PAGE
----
“What you don’t know about your batteries could kill you!” shouts the headline of an article about safe battery use posted on Linkedin
. Not everyone is aware that some batteries contain toxic materials such as lead, sulfuric acid, and cadmium that can leak out and contaminate the environment. These corrosive chemicals can also burn your skin and damage your internal organs.
In December, a family in Florida sued a hospital for malpractice, claiming that their baby suffered severe burns after swallowing a coin-sized battery, because the hospital took too long to remove the battery from her throat, reported AP
. “A t the hospital, the parents wanted the battery taken out right away because they worried the girl would be exposed to dangerous chemicals. But the father said [the doctor] told them the incident was “no different than a coin in her throat.”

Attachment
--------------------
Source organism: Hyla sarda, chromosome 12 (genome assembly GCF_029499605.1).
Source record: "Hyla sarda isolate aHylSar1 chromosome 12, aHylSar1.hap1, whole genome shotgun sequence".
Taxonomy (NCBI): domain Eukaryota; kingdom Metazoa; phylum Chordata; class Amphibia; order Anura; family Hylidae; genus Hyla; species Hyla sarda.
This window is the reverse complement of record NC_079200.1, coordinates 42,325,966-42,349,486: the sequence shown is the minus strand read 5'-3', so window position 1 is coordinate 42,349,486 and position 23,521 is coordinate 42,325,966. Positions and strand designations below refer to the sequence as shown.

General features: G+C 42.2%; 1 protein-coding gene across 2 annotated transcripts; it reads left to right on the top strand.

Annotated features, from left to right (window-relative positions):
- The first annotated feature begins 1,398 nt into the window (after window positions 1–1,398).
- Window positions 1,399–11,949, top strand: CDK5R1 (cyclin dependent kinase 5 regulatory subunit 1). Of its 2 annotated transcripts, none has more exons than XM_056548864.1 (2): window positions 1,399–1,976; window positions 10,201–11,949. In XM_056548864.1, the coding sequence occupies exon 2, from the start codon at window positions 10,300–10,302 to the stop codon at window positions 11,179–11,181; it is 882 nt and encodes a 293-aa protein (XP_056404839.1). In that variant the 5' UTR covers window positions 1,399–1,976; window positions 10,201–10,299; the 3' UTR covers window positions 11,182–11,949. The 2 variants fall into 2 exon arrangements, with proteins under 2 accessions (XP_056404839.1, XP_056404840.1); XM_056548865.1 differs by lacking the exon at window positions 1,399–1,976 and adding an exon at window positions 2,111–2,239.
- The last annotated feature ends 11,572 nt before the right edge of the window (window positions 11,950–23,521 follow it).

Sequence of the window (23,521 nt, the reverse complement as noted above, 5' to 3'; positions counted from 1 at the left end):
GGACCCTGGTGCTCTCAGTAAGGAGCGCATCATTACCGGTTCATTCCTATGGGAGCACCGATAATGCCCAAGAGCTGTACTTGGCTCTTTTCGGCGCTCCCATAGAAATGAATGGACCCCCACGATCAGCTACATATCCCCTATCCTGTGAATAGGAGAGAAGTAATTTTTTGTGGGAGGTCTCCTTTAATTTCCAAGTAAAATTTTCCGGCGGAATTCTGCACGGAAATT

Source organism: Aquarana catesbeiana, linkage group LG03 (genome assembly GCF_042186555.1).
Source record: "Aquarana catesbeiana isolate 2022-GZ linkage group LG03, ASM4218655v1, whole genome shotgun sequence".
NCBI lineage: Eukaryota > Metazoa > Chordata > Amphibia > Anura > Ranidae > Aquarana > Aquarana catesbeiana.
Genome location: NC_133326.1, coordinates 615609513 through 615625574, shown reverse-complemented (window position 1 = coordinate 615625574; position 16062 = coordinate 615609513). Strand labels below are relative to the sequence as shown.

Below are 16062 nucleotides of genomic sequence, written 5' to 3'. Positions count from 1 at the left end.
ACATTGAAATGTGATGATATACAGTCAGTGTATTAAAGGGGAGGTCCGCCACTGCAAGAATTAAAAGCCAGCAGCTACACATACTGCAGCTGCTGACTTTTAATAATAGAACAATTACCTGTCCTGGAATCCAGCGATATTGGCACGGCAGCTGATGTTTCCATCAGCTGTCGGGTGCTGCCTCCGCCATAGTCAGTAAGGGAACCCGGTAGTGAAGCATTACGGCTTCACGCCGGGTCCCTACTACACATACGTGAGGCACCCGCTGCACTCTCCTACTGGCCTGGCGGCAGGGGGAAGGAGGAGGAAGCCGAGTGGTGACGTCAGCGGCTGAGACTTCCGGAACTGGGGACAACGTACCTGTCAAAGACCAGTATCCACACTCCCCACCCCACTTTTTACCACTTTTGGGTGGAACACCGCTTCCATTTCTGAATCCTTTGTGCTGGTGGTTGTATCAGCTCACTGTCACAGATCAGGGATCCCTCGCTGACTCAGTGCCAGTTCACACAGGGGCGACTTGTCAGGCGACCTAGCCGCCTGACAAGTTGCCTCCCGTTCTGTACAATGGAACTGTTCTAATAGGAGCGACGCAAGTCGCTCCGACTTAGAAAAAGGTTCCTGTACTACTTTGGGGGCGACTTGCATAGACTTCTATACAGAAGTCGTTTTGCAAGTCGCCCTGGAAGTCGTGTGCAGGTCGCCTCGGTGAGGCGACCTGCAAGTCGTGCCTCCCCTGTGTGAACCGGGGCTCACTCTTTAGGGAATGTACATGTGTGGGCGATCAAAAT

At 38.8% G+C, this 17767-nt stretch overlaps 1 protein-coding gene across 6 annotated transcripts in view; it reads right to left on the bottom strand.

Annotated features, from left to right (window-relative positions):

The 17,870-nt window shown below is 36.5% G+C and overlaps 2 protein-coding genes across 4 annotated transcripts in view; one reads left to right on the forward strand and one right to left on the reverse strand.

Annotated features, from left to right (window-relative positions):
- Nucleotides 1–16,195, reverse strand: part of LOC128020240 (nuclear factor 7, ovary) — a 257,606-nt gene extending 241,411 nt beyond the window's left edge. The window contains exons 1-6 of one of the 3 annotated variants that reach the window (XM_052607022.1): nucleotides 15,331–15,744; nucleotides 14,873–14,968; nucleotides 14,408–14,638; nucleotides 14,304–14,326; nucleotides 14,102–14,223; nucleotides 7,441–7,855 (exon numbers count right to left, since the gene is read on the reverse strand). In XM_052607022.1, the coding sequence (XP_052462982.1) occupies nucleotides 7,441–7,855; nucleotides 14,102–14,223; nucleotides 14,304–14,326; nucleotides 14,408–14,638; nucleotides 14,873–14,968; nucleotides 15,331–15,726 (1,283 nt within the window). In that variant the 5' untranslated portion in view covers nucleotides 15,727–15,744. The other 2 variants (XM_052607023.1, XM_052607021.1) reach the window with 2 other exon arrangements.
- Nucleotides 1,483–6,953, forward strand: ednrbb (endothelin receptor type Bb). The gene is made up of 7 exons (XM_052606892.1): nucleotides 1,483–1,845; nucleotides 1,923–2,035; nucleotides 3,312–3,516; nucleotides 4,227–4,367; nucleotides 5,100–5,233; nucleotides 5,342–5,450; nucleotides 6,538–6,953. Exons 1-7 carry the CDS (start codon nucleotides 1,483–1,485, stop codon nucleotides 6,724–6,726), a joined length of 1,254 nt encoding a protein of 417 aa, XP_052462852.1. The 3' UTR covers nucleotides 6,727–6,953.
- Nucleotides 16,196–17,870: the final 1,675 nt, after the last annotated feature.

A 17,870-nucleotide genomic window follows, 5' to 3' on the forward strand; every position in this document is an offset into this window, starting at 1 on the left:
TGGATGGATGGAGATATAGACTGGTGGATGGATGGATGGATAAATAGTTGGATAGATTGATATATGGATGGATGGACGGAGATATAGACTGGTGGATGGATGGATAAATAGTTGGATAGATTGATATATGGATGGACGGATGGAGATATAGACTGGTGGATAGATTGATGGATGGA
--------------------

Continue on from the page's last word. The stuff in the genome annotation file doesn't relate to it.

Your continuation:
“He seemed pretty relaxed about the whole situation,” Parsons said. “A little while later, we learned there is an electrical burn taking place in her esophagus, and she was rushed to emergency surgery.” The child has undergone 20 surgeries since she swallowed the battery, and may require treatment until she is in her teens.
The above case was a household accident. You can learn, however, about the potential dangers of batteries and how to handle them correctly to prevent such terrible accidents. Some tips from Terry Penney on LinkedIn:
• Keep button batteries out of sight and reach of children. Remote controls, singing greeting cards, watches, hearing aids, thermometers, toys, electric keys and more may include these batteries.
• Keep loose batteries locked away to prevent access by small children.
• Share the danger of swallowing button batteries with caregivers, friends, family members and baby sitters.
• If you suspect your child has ingested a battery, go to the hospital immediately. Wait for a medical assessment before allowing the child to eat and drink.
has extensive experience in litigation, negotiating and settling suits, and providing legal opinions on liability and insurance coverage. You can reach him at (888) 703-0109 or via email at firstname.lastname@example.org